Two energy crops (switchgrass and reed canary grass) have been processed using ball mills and divided into two size fractions (<90 μm and 90-600 μm) and analysed using an array of analytical techniques including proximate and ultimate analysis, metal analysis, calorific value determination, and plant component analysis (cellulose, lignin and hemicellulose contents). The results indicate that smaller particles of the two grasses have a significantly higher concentration of inorganic matter and moisture content than larger particles. In contrast the larger size fractions had a higher carbon content, and lower nitrogen content, with a resulting higher calorific value. The volatile content was also higher in the larger size fraction. The composition of the organic content varied between the two size fractions, most noticeable was the difference in cellulose concentration which was approximately 50% higher in the >90 μm sample. Two laboratory scale techniques, thermogravimetric analysis (TGA) and pyrolysis-GC-MS (py-GC-MS), were used to study the significance of these differences in thermal conversion. In py-GC-MS of reed canary grass, and switchgrass to a lesser extent, the amounts of cellulose and lignin decomposition products were higher for the larger particle size fraction. The differences in cellulose contents were also apparent from the TGA studies, where different mass losses were seen in the cellulose decomposition region of the two size fractions. From the results of these two techniques it was concluded that the differences in ash, and therefore catalytic metal contents, between the two size fractions, resulted in lower pyrolysis temperatures, lower char combustion temperatures, and higher yields of catalytic pyrolysis decomposition products for the smaller size fractions. The implications of the results are discussed in terms of the bio-oil quality in fast pyrolysis and the predicted behaviour of the ash in combustion. It is suggested that pre-treatment by milling is one route that might be used routinely as a feedstock quality improvement strategy in integrated biomass conversion processes.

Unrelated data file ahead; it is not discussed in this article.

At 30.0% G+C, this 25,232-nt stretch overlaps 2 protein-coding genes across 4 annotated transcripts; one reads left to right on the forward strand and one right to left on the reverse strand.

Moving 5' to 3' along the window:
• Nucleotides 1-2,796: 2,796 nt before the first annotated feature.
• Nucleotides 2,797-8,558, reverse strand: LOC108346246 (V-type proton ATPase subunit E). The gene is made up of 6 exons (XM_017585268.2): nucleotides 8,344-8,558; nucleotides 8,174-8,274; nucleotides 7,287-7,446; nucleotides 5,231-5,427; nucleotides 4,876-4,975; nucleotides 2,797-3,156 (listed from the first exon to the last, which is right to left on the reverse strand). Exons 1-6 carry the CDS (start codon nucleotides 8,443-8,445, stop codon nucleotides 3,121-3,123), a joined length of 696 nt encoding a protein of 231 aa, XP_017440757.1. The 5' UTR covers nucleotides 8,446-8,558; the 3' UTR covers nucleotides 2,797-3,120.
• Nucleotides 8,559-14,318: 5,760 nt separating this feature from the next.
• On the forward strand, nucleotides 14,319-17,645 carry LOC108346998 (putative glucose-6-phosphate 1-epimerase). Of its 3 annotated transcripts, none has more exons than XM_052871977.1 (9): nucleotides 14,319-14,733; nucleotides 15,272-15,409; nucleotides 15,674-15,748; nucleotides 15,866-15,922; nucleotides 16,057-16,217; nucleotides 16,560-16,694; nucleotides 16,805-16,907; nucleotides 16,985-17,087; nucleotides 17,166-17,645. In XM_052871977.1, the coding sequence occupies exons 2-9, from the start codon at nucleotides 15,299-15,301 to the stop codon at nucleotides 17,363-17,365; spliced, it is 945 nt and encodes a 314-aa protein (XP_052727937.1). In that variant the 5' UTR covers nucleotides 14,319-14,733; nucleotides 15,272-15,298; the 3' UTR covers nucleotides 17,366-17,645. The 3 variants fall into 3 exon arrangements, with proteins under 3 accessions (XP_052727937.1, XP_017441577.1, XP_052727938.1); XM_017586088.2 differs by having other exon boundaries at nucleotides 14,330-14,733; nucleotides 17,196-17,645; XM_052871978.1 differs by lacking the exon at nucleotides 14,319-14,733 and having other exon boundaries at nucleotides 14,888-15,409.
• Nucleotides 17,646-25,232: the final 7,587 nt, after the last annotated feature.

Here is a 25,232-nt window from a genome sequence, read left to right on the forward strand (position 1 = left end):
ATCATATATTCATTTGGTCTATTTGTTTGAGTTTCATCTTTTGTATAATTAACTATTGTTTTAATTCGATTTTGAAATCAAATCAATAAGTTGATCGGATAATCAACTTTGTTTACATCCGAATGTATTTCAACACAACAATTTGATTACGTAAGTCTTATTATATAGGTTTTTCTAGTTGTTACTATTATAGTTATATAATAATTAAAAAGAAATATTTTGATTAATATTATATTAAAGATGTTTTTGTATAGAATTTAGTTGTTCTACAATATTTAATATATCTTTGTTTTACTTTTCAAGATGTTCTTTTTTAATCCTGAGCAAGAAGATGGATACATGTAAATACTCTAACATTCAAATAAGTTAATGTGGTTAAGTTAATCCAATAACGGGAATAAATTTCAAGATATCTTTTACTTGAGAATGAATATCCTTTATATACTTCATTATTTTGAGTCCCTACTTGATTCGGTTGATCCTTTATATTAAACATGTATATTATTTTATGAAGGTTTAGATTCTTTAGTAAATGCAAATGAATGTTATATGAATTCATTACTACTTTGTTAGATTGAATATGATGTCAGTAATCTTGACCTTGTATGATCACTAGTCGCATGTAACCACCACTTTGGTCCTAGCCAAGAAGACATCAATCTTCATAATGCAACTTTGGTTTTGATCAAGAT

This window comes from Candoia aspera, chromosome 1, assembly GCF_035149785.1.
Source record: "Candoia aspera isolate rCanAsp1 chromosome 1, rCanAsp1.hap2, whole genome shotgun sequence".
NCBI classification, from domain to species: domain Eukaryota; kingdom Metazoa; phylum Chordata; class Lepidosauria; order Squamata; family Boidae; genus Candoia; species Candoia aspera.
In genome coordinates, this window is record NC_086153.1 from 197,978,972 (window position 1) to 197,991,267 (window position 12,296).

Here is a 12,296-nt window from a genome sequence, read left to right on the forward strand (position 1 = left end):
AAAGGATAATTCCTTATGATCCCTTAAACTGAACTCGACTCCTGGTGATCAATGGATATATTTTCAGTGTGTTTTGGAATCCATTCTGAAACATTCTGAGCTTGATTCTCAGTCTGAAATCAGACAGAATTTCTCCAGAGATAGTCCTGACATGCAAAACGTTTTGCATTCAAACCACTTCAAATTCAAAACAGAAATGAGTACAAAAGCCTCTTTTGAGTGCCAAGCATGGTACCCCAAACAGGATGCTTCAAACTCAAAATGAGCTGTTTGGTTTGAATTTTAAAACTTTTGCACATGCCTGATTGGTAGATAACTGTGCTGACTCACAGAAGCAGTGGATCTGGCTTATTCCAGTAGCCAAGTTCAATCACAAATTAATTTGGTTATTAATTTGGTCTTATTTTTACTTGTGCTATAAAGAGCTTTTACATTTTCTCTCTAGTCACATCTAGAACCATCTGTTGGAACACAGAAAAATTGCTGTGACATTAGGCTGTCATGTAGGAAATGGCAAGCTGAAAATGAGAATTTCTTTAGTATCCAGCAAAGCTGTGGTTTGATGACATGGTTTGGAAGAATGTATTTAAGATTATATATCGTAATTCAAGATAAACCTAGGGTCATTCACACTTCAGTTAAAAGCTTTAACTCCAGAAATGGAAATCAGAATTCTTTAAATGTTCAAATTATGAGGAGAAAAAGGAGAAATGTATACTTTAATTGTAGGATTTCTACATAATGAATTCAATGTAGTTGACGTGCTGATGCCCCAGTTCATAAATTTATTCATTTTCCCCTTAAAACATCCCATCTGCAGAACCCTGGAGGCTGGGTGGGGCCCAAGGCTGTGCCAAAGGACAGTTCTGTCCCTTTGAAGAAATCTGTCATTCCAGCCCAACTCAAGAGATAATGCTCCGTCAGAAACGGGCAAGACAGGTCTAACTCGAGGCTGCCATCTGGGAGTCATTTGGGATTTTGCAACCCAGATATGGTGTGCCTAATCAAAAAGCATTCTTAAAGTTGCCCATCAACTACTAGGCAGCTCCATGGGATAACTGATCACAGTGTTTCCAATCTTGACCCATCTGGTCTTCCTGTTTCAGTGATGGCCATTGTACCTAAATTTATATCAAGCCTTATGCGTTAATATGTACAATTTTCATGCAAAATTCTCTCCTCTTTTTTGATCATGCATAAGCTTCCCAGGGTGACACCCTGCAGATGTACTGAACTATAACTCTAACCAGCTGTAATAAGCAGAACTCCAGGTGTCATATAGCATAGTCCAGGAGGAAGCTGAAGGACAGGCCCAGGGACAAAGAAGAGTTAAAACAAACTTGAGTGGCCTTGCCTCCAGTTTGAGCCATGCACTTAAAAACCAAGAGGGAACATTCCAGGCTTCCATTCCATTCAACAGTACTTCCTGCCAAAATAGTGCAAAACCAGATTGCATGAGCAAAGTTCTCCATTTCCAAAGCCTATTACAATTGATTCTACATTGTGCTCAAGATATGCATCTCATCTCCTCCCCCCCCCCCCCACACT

- Fuel characteristics
- Particle size